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Steered Straight—Installing an IDIDIT Performance steering column in our Pure Evil Project Car

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Written by Stephanie Davies

Photography by the author

In the ongoing saga of Mike Washington’s Pure Evil Fox Mustang racer, progress is continuous in preparation for the 2019 NMRA season. The Limited Street machine spent quite a bit of time at EB Custom Works in Ronkonkoma, New York, for a list of much-needed upgrades including Team Z torque boxes, a Strange rear-end, TBM brakes, and most recently, an IDIDIT Performance steering column.

Founded over 30 years ago, IDIDIT Performance offers a huge variety of steering columns for just about every custom and restoration application under the sun, but recently it added high-performance columns to its repertoire. The expansion into the performance realm began with two models under the IDIDIT Performance brand: Pro Fab and Pro Lite. While the Pro-Lite column is perfect for anything from street/strip use to road and touring high-performance applications, the Pro Fab is a base model ideal for pure race/strip applications.

Obviously, Washington chose a column from the latter line for Pure Evil, the Pro-Fab Straight Steering Column (PN 1090879355). According to IDIDIT Performance, the model weighs just 4.6 pounds (That isn’t a typo. They’re really that light!), and is a no-frills, retrofit column for drag racing and competition applications not utilizing turn signals, a tilt system, or any other heavier luxuries. In other words, it’s perfect for an all-out drag car like Pure Evil.

Eric Bardekoff, the owner of EB Custom Works, performed the quick and simple installation. The original column was previously unhooked and removed. Before beginning the process, he faced the front wheels forward, and set the steering toe reasonably close. Check out the captions to see the straightforward the installation process.

EB Custom Works

www.EBCustomWorks.com

IDIDIT Performance

www.IDIDITPerformanceinc.com

Before beginning the installation, Eric Bardekoff, the owner of EB Custom Works, welded a quick release onto the end of the steering column.
Bardekoff installed the steering column and bolted into the stock mount in the factory location, before ensuring that the steering rack was centered. He then installed the U-joint onto both the column and the rack, making sure that the U-joints were in series with one another. He rotated the input shaft of the rack from lock to lock before the box was set exactly half way between the two.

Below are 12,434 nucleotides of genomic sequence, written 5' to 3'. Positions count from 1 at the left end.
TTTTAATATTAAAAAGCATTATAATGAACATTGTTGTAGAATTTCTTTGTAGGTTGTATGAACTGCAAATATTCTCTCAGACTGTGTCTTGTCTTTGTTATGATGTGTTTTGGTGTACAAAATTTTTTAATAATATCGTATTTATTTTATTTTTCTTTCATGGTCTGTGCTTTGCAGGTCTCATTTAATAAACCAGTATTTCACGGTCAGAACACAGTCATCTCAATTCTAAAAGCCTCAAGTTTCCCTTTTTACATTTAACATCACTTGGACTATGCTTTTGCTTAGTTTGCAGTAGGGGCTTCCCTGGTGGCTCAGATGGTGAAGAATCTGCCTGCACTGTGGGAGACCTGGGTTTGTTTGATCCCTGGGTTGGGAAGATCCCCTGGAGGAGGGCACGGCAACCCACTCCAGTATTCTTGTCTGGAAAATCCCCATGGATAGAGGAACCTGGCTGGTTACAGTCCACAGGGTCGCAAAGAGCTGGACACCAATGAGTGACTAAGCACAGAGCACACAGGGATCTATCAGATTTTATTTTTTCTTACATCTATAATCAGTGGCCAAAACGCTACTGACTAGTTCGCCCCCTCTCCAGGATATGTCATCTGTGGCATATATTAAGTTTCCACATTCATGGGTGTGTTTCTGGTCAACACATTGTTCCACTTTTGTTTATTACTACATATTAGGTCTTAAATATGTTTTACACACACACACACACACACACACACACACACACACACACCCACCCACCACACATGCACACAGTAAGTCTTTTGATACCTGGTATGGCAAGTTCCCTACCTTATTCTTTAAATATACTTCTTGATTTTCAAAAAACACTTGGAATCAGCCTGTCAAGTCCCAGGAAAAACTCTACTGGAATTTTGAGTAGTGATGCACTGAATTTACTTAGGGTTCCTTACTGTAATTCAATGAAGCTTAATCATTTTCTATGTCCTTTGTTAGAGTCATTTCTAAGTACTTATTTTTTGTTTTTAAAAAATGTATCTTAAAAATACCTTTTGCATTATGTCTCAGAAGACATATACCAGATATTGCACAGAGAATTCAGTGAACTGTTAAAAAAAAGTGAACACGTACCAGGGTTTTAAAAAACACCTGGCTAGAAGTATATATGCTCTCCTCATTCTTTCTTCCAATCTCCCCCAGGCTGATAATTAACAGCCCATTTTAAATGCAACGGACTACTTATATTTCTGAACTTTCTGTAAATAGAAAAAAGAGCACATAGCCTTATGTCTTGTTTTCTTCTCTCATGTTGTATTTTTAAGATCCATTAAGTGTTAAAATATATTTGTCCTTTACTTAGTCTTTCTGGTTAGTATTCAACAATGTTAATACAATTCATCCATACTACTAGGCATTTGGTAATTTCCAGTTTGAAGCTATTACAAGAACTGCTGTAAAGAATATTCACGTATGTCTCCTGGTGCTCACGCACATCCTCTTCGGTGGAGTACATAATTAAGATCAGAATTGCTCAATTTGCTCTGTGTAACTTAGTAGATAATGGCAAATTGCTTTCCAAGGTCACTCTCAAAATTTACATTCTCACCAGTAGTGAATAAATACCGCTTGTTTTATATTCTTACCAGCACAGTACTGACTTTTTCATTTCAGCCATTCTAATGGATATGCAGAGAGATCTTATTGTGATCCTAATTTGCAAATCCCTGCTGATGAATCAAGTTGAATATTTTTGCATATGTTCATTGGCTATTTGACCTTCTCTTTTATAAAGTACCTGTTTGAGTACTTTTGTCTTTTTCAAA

With the column mounted in position and two joints are used on a shaft, the forks of the yokes closest to each other should be in line or “in phase.” Premature wear or binding can result if the U-joints are not phased properly. Sometimes if the U-joints are at a severe angle, even if they are phased correctly, a hard spot in the steering may occur for no apparent reason. If this happens, index the U-joints two or three splines in one direction and the hard spot should disappear or be minimized.
With the U-joints in place, Bardekoff measured the distance between them and cut the steering shaft to length.
Then he connected the newly cut steering shaft to the U-joints.
The supplied Allen bolts and nuts were used to join them, with the addition of red thread locker to ensure proper safety and to be sure that it won’t loosen in the future. Bardekoff took the time to double-check every connection, making sure each one was tight and secure, before performing a race alignment.
Finally, he connected the column to the joint.
With everything double-checked and tightened, Bardekoff completed the installation.

 


Mike Galimi
Mike Galimi
Mike Galimi is the Director of Content & Marketing at ProMedia Publishing and Events with nearly 20 years of experience in motorsport writing and photography.
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